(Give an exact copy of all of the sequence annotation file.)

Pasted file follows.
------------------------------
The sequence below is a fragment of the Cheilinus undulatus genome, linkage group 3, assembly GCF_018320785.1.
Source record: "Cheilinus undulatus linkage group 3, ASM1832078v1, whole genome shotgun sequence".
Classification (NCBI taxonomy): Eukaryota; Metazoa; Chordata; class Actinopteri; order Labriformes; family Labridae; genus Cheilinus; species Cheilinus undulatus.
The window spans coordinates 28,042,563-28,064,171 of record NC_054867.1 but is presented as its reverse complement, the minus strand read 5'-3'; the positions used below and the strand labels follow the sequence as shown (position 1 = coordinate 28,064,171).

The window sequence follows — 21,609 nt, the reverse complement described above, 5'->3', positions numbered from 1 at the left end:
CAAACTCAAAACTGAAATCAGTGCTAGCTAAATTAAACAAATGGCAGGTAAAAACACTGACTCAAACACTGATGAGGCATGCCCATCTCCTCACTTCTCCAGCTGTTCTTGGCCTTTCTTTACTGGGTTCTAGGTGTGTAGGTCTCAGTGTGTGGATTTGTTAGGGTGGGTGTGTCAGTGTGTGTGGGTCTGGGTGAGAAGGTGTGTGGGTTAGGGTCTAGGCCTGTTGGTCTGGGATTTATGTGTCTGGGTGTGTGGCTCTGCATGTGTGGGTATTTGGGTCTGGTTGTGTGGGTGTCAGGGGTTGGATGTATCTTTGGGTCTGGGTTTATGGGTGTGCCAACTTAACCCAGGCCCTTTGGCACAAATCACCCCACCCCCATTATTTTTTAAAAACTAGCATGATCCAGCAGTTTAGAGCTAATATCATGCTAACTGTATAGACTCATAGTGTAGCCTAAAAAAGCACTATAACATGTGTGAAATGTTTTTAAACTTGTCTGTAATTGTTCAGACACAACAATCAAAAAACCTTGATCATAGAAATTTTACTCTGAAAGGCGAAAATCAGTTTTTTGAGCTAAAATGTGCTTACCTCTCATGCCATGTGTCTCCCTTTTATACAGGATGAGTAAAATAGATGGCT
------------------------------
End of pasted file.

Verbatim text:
The sequence below is a fragment of the Cheilinus undulatus genome, linkage group 3, assembly GCF_018320785.1.
Source record: "Cheilinus undulatus linkage group 3, ASM1832078v1, whole genome shotgun sequence".
Classification (NCBI taxonomy): Eukaryota; Metazoa; Chordata; class Actinopteri; order Labriformes; family Labridae; genus Cheilinus; species Cheilinus undulatus.
The window spans coordinates 28,042,563-28,064,171 of record NC_054867.1 but is presented as its reverse complement, the minus strand read 5'-3'; the positions used below and the strand labels follow the sequence as shown (position 1 = coordinate 28,064,171).

The window sequence follows — 21,609 nt, the reverse complement described above, 5'->3', positions numbered from 1 at the left end:
CAAACTCAAAACTGAAATCAGTGCTAGCTAAATTAAACAAATGGCAGGTAAAAACACTGACTCAAACACTGATGAGGCATGCCCATCTCCTCACTTCTCCAGCTGTTCTTGGCCTTTCTTTACTGGGTTCTAGGTGTGTAGGTCTCAGTGTGTGGATTTGTTAGGGTGGGTGTGTCAGTGTGTGTGGGTCTGGGTGAGAAGGTGTGTGGGTTAGGGTCTAGGCCTGTTGGTCTGGGATTTATGTGTCTGGGTGTGTGGCTCTGCATGTGTGGGTATTTGGGTCTGGTTGTGTGGGTGTCAGGGGTTGGATGTATCTTTGGGTCTGGGTTTATGGGTGTGCCAACTTAACCCAGGCCCTTTGGCACAAATCACCCCACCCCCATTATTTTTTAAAAACTAGCATGATCCAGCAGTTTAGAGCTAATATCATGCTAACTGTATAGACTCATAGTGTAGCCTAAAAAAGCACTATAACATGTGTGAAATGTTTTTAAACTTGTCTGTAATTGTTCAGACACAACAATCAAAAAACCTTGATCATAGAAATTTTACTCTGAAAGGCGAAAATCAGTTTTTTGAGCTAAAATGTGCTTACCTCTCATGCCATGTGTCTCCCTTTTATACAGGATGAGTAAAATAGATGGCT